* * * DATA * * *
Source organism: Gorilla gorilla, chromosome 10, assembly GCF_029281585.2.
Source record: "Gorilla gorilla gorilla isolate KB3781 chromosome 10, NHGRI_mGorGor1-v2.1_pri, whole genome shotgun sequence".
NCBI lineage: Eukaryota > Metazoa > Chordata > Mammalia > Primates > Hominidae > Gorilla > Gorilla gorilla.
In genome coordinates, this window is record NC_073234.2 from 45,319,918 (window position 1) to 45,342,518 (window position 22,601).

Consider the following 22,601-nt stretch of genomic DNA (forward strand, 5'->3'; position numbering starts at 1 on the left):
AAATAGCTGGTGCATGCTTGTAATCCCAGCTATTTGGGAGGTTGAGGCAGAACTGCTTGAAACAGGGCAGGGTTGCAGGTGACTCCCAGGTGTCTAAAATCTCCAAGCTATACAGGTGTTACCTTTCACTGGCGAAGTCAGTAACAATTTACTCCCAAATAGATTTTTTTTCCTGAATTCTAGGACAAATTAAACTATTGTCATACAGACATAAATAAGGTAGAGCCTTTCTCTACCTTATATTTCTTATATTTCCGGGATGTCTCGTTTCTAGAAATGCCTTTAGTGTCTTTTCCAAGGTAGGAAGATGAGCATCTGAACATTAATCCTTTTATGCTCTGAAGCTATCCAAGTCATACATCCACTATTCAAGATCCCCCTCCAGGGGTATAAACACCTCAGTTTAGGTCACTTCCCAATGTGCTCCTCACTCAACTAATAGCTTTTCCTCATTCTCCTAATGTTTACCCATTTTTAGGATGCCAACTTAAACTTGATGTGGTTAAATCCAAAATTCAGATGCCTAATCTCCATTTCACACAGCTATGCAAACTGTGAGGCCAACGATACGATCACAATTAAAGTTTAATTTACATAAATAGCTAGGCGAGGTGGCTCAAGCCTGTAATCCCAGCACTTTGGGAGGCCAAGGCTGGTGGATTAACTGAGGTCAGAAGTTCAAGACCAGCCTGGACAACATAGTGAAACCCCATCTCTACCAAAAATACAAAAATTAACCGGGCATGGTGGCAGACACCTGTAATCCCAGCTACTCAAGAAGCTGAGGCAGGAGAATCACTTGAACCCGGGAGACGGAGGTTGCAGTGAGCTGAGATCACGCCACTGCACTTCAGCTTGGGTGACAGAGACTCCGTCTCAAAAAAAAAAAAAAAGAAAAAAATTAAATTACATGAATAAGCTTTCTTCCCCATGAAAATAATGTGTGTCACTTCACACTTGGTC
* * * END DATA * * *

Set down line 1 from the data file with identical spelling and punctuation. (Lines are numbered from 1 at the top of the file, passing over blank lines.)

Source organism: Gorilla gorilla, chromosome 10, assembly GCF_029281585.2.